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Food Safety Law Reform Bill

Year: 2017 Number: 316 Download PDF (147 KB)

A short form supplementary disclosure statement for proposed government amendments to a Bill seeks to bring together in one place some selected information to support and enhance the Parliamentary and public scrutiny of the proposed amendments.

It highlights a certain power or feature in the proposed amendments that may be of particular Parliamentary or public interest and warrant an explanation.

The attached statement provides a limited supplement to the original disclosure statement for the Food Safety Law Reform Bill 135-1, dated 2 June 2016, which can be found at this link:

http://legislation.govt.nz/disclosure.aspx?type=bill&subtype=government&year=2016&no=135

This supplementary disclosure statement for the Food Safety Law Reform Bill was prepared by the Ministry for Primary Industries.

The Ministry for Primary Industries certifies that, to the best of its knowledge and understanding, the information provided is complete and accurate at the date of finalisation below.

 

10 April 2017

Significant legislative features

Offences, penalties and court jurisdictions

1. Do the proposed amendments create, amend, or remove:

 

(a)   offences or penalties (including infringement offences or penalties and civil pecuniary penalties)?

NO

(b)   the jurisdiction of a court or tribunal (including rights to judicial review or rights of appeal)?

NO

Privacy issues

2. Do the proposed amendments create, amend, or remove any provisions relating to the collection storage, access to, correction of, use or disclosure of personal information?

NO

Compulsory acquisition of private property

3. Do the proposed amendments contain any provisions that could result in the compulsory acquisition of private property?

NO

Charges in the nature of a tax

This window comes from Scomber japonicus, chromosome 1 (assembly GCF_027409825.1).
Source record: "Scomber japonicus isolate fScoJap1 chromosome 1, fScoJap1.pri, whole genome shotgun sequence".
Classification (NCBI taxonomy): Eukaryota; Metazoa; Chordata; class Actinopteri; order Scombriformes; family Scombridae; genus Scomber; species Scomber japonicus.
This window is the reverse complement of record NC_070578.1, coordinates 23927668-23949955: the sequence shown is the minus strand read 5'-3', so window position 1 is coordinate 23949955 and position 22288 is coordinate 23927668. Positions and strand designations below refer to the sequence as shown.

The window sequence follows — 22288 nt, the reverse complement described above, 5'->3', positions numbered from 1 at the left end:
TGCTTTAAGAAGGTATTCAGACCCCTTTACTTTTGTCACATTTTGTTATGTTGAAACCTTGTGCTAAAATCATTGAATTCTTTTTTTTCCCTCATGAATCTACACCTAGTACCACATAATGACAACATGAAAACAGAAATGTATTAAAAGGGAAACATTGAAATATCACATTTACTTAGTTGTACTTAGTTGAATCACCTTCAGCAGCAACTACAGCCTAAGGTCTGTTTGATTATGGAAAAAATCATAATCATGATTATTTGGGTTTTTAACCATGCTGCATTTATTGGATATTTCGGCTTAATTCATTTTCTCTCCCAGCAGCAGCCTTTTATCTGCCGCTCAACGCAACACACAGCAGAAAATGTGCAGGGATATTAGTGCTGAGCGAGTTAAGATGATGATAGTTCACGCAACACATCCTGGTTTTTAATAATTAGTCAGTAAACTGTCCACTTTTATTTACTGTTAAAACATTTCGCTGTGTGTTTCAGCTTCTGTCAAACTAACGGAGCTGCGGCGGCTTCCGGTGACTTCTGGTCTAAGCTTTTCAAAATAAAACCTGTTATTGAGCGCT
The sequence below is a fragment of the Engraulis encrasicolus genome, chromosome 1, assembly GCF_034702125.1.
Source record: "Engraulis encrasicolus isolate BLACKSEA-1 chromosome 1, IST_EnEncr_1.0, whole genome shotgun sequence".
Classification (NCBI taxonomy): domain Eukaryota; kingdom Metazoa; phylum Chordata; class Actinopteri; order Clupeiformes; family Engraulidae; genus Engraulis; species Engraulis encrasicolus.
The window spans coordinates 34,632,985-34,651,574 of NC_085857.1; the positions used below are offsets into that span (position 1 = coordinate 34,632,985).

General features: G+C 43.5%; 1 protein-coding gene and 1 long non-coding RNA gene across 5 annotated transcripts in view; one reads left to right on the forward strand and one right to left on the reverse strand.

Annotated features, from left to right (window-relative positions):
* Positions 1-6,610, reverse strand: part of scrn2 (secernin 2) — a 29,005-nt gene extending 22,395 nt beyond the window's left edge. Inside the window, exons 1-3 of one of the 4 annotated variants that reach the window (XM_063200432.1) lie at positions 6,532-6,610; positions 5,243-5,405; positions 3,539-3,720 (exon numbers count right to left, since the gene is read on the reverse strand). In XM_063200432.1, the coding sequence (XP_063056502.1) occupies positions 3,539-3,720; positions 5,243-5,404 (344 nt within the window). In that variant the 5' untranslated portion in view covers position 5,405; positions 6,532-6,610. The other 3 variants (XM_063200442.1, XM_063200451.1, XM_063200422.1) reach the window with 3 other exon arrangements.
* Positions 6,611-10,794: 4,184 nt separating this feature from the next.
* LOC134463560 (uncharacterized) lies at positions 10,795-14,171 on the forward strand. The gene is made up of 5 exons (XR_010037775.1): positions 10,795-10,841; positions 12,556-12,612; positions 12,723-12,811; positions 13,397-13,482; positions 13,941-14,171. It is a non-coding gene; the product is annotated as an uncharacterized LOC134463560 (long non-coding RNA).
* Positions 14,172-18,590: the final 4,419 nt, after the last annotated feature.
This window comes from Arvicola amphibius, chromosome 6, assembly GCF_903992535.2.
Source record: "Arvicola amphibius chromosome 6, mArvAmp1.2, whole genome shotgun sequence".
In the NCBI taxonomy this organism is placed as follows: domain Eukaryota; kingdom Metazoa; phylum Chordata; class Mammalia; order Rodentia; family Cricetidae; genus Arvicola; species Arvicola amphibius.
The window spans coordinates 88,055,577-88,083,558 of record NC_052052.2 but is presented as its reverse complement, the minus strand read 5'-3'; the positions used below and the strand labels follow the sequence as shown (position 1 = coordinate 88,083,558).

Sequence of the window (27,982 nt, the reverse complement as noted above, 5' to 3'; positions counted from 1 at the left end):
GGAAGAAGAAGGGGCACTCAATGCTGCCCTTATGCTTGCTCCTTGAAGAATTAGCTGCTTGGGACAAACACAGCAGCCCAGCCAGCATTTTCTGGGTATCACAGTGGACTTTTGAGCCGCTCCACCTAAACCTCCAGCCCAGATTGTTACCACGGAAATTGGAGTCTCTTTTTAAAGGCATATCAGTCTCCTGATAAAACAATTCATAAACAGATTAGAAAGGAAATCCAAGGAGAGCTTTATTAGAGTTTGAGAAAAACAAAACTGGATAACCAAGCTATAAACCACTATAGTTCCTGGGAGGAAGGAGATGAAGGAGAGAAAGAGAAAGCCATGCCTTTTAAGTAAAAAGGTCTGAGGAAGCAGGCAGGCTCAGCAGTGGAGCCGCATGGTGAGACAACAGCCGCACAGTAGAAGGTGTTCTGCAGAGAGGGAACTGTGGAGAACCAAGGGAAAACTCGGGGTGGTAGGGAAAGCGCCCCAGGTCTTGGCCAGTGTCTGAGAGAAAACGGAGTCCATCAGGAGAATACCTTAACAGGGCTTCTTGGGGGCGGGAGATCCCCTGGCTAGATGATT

4. Do the proposed amendments create or amend a power to impose a fee, levy or charge in the nature of a tax?

NO

Retrospective effect

5. Do the proposed amendments affect rights, freedoms, or impose obligations, retrospectively?

NO

Strict liability or reversal of the burden of proof for offences

6. Do the proposed amendments:

 

(a)   create or amend a strict or absolute liability offence?

NO

(b)   reverse or modify the usual burden of proof for any offence or civil pecuniary penalty proceeding?

NO

Civil or criminal immunity

7. Do the proposed amendments create or amend a civil or criminal immunity for any person?

NO

Significant decision-making powers

8. Do the proposed amendments create or amend a decision-making power to make a determination about a person’s rights, obligations, or interests protected or recognised by law, and that could have a significant impact on those rights, obligations, or interests?

NO

Powers to make delegated legislation

9. Do the proposed amendments create or amend a power to make delegated legislation that could amend an Act, define the meaning of a term in an Act, or grant an exemption from an Act or delegated legislation?

YES

The regulation-making power currently in section 9(1)(b)(vii) of the Food Act allows the Governor-General via Order in Council to declare a substance as ‘food’. The proposal will extend this regulation-making power to also cover section 9(1)(c)(iii) of the Act, which currently excludes substances regulated under the Misuse of Drugs, Medicines, and Psychoactive Substances Acts. This could redefine part of the meaning of the term ‘food’ in the Act.